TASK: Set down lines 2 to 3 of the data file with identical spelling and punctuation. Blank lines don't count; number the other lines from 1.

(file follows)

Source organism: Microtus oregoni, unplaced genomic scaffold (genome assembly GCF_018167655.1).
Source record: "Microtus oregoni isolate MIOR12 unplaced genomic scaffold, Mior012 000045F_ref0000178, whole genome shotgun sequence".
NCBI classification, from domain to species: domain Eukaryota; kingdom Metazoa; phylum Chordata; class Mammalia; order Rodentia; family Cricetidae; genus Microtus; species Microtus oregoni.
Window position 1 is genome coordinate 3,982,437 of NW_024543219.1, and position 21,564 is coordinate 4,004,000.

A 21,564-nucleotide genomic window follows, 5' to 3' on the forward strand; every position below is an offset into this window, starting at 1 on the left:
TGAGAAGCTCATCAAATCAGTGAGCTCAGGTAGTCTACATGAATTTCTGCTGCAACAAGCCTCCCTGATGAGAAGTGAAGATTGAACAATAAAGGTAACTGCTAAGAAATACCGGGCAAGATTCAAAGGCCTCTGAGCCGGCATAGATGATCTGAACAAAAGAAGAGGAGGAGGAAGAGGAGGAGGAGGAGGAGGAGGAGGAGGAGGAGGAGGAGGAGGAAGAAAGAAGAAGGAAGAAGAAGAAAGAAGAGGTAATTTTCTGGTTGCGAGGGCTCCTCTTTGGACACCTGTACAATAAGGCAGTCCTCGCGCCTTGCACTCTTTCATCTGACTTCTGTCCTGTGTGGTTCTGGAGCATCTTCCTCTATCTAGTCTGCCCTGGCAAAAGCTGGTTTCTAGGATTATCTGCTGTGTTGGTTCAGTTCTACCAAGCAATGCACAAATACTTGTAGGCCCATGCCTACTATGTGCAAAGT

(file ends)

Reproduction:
Source record: "Microtus oregoni isolate MIOR12 unplaced genomic scaffold, Mior012 000045F_ref0000178, whole genome shotgun sequence".
NCBI classification, from domain to species: domain Eukaryota; kingdom Metazoa; phylum Chordata; class Mammalia; order Rodentia; family Cricetidae; genus Microtus; species Microtus oregoni.